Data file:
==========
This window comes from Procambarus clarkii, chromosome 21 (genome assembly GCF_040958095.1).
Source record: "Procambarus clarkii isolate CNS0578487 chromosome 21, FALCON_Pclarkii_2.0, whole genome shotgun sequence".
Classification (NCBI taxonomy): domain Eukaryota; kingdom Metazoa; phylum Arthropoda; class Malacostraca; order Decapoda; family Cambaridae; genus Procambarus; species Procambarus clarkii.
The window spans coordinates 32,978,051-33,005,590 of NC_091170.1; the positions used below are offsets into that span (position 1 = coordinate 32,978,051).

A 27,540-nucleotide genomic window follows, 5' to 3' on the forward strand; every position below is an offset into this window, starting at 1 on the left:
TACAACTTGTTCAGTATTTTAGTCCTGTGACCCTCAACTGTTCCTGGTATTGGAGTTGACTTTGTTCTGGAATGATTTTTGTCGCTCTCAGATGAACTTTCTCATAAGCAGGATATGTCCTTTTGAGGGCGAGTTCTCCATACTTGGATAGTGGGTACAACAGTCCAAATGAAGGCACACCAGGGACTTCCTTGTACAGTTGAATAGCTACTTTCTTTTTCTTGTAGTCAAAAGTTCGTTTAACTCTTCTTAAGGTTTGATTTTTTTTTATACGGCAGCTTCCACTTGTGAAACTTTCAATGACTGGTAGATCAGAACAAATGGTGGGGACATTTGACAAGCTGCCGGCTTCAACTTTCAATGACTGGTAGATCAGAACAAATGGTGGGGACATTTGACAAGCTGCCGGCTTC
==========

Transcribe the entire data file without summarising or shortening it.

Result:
This window comes from Procambarus clarkii, chromosome 21 (genome assembly GCF_040958095.1).
Source record: "Procambarus clarkii isolate CNS0578487 chromosome 21, FALCON_Pclarkii_2.0, whole genome shotgun sequence".
Classification (NCBI taxonomy): domain Eukaryota; kingdom Metazoa; phylum Arthropoda; class Malacostraca; order Decapoda; family Cambaridae; genus Procambarus; species Procambarus clarkii.
The window spans coordinates 32,978,051-33,005,590 of NC_091170.1; the positions used below are offsets into that span (position 1 = coordinate 32,978,051).

A 27,540-nucleotide genomic window follows, 5' to 3' on the forward strand; every position below is an offset into this window, starting at 1 on the left:
TACAACTTGTTCAGTATTTTAGTCCTGTGACCCTCAACTGTTCCTGGTATTGGAGTTGACTTTGTTCTGGAATGATTTTTGTCGCTCTCAGATGAACTTTCTCATAAGCAGGATATGTCCTTTTGAGGGCGAGTTCTCCATACTTGGATAGTGGGTACAACAGTCCAAATGAAGGCACACCAGGGACTTCCTTGTACAGTTGAATAGCTACTTTCTTTTTCTTGTAGTCAAAAGTTCGTTTAACTCTTCTTAAGGTTTGATTTTTTTTTATACGGCAGCTTCCACTTGTGAAACTTTCAATGACTGGTAGATCAGAACAAATGGTGGGGACATTTGACAAGCTGCCGGCTTCAACTTTCAATGACTGGTAGATCAGAACAAATGGTGGGGACATTTGACAAGCTGCCGGCTTC